And it was from his father, that Fisher (shown on the top left in this family portrait) inherited an interest in amateur radio, constructing rudimentary spark transmitters and receivers as a schoolboy at Monkseaton High School (his brother attended Whitley Bay) where he also demonstrated flair in sciences. languages and music. His political convictions, together with his youthful fascination with radio, helps explain his later career in one of the Red army’s radio battalion’s in the mid-1920s after he and his family returned to a very different Russia in 1921, after both the Revolution and the Civil War had settled matters in favour of Lenin’s regime. Fisher’s fluency in English, German, Russian, Polish and Yiddish, made him useful to the Comintern as a translator and in the 1930s he began to work for the Russian Intelligence service OGPU.
Fisher’s radio work took him to Norway, Turkey, the United Kingdom, and France where he trained others, including the British born spy Kitty Harris, who played a critical role in the leakage of confidential information from the Manhattan project in the 1940s. However, no career was guaranteed in Stalin’s Russia and his foreign birth brought him under suspicion during the purges of the mid 1930s. In 1938 he was dismissed from the NKVD (formerly the OGPU) but survived with his life intact.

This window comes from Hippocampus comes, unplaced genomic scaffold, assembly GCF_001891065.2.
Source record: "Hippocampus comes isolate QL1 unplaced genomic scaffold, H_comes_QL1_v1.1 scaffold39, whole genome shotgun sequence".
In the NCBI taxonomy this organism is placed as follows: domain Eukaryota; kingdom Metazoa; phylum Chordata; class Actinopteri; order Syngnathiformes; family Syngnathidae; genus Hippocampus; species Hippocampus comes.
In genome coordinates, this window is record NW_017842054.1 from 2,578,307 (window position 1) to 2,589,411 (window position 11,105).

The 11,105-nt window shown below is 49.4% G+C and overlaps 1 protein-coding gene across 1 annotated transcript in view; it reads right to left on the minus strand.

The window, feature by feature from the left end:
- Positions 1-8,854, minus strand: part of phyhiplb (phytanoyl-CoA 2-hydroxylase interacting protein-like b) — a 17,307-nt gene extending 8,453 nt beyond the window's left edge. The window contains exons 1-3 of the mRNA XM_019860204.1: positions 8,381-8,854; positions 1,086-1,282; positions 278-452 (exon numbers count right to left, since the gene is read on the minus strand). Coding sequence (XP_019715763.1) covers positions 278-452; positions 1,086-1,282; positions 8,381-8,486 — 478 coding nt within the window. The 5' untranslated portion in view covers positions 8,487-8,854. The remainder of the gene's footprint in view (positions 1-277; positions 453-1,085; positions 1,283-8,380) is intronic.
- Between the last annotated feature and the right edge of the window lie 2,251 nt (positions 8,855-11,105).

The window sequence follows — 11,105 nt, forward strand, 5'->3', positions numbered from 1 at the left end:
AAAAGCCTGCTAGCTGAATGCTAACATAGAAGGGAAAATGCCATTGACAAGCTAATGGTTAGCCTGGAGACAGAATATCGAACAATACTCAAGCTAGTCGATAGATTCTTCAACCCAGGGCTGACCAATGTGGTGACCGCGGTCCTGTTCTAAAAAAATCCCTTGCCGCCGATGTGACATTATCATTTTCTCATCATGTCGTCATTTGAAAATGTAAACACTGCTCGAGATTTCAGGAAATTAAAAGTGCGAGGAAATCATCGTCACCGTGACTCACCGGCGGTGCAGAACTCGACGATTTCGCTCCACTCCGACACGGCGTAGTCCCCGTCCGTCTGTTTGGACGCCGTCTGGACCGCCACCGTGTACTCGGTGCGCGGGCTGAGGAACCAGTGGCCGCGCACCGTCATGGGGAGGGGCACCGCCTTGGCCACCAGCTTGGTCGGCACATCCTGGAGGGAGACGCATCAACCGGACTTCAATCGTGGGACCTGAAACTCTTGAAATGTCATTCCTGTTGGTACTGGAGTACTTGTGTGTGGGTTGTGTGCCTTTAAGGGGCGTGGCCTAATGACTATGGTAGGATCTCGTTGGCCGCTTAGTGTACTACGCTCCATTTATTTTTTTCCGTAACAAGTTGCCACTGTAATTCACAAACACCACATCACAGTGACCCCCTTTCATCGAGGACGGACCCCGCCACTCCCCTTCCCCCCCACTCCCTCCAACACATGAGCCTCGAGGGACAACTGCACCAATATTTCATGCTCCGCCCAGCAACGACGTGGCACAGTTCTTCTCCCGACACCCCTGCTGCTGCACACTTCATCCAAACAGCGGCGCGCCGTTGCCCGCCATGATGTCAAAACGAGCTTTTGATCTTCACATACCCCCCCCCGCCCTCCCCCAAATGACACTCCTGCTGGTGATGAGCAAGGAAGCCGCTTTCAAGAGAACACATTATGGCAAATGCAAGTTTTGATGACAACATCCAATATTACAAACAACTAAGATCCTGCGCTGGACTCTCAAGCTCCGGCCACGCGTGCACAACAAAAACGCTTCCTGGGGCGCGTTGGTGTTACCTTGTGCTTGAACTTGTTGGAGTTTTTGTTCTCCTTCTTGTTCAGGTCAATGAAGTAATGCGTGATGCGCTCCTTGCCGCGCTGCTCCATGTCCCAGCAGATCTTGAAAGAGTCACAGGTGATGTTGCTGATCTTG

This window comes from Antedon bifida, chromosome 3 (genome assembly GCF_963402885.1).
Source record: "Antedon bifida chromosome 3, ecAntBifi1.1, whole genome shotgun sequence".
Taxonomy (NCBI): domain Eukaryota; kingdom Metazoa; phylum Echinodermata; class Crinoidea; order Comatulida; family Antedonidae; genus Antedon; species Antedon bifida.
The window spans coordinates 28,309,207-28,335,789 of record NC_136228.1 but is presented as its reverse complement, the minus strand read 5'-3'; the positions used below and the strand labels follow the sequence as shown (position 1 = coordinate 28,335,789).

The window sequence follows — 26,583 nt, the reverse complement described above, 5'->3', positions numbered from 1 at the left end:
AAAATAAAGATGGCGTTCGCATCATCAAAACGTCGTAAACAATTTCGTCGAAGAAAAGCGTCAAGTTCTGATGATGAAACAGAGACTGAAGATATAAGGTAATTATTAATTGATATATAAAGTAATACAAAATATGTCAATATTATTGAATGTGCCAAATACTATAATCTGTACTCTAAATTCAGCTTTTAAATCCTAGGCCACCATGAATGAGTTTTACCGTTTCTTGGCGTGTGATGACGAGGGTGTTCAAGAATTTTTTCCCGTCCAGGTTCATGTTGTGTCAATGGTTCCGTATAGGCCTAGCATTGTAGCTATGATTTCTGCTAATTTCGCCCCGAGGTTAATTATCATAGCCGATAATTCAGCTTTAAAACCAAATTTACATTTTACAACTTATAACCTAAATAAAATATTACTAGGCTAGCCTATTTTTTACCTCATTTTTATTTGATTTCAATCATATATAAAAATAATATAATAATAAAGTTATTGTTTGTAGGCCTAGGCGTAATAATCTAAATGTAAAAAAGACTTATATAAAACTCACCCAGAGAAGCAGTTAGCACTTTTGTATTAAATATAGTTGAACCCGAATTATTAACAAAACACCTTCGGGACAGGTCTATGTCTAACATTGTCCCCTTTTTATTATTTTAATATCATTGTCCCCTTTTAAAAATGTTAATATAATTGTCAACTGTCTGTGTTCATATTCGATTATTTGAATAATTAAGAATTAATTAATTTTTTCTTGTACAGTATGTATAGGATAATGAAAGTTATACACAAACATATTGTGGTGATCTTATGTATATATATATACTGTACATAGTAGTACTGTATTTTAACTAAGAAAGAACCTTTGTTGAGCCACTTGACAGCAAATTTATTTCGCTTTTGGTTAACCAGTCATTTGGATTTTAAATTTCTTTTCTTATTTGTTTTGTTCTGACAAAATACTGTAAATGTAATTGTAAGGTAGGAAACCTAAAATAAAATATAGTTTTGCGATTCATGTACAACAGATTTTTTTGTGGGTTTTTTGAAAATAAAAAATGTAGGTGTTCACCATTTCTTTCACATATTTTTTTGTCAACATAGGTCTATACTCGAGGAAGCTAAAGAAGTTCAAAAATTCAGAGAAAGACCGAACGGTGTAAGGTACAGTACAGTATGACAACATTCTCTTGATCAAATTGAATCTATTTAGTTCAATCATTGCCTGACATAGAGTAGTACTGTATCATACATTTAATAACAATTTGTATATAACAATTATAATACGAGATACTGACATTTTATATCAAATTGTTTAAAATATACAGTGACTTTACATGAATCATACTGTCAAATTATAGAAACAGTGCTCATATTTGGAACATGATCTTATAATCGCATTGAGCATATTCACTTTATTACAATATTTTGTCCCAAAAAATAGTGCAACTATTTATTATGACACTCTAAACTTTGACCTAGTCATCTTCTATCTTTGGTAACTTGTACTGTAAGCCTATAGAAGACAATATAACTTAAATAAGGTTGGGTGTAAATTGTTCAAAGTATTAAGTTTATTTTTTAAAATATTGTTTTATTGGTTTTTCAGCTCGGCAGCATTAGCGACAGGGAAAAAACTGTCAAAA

During WWII Fischer was once again employed in radio work, this time training radio operators for clandestine operations behind German lines. In 1944 he took part in Operation Scherhorn whose objective was to fool the Nazis into believing there existed a German armed group behind Soviet front lines and thereby to deplete Nazi intelligence resources by the capture of operatives sent to assist these non-existent groups. Despite Germany’s own use of such tactics against the British (with considerably less success), and known to them as a ‘funkspiel’ or ‘radio play’, the German response developed exactly as predicted by the Russians, with German commandos sent by the Nazis routinely arrested and themselves forced to take part in the deception. Described by the Russians as ‘the most successful radio deception game of the war’, German command maintained radio contact with the fictional “Group Scherhorn” right up until May 1945.